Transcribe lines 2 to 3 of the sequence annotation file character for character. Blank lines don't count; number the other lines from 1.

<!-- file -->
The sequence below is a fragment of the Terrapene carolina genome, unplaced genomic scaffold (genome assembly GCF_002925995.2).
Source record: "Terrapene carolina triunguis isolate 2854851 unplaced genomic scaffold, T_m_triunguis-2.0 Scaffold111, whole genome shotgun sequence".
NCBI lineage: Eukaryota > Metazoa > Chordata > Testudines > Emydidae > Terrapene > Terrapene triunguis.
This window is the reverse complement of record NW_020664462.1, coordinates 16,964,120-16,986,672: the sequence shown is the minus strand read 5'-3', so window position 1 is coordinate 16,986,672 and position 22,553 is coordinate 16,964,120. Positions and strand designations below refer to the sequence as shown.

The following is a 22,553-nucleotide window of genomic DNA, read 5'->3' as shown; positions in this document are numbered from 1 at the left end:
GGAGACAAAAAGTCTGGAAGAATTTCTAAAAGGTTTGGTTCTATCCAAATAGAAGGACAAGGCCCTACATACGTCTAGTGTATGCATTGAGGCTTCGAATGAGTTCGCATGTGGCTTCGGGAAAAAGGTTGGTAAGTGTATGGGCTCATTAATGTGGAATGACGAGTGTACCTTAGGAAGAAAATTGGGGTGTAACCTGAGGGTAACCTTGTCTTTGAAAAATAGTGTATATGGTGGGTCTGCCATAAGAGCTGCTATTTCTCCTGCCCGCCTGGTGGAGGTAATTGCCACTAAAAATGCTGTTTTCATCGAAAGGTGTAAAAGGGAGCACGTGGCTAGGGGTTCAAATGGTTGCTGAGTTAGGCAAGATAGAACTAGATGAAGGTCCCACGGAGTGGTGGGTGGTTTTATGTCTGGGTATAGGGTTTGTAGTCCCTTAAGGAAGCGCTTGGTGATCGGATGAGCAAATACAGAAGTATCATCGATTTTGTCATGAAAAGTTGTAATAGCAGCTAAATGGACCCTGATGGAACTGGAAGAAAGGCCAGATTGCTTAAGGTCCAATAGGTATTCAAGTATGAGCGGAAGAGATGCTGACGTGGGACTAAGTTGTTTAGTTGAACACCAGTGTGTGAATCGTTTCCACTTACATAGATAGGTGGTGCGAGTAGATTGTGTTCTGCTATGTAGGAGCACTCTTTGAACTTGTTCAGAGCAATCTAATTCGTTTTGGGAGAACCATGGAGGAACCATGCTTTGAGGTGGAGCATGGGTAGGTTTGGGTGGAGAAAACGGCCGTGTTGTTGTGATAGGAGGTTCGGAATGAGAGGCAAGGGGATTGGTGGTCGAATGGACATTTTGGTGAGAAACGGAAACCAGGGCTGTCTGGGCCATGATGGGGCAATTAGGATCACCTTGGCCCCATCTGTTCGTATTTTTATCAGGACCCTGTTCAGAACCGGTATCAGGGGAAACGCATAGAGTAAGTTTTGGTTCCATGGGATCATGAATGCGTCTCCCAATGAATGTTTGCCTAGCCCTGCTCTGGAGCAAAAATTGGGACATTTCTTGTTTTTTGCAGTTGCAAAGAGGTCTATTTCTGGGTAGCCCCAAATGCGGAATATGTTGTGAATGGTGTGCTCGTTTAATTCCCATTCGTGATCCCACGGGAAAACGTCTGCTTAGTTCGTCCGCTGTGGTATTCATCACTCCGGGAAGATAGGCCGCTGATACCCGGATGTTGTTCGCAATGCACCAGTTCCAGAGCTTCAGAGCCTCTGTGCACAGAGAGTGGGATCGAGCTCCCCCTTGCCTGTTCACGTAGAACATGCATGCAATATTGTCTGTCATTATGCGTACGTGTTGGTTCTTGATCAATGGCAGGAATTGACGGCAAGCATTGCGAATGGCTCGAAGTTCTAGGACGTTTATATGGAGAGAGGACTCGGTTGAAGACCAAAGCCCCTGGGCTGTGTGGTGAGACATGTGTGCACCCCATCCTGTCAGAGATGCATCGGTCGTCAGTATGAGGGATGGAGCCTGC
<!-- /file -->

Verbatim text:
Source record: "Terrapene carolina triunguis isolate 2854851 unplaced genomic scaffold, T_m_triunguis-2.0 Scaffold111, whole genome shotgun sequence".
NCBI lineage: Eukaryota > Metazoa > Chordata > Testudines > Emydidae > Terrapene > Terrapene triunguis.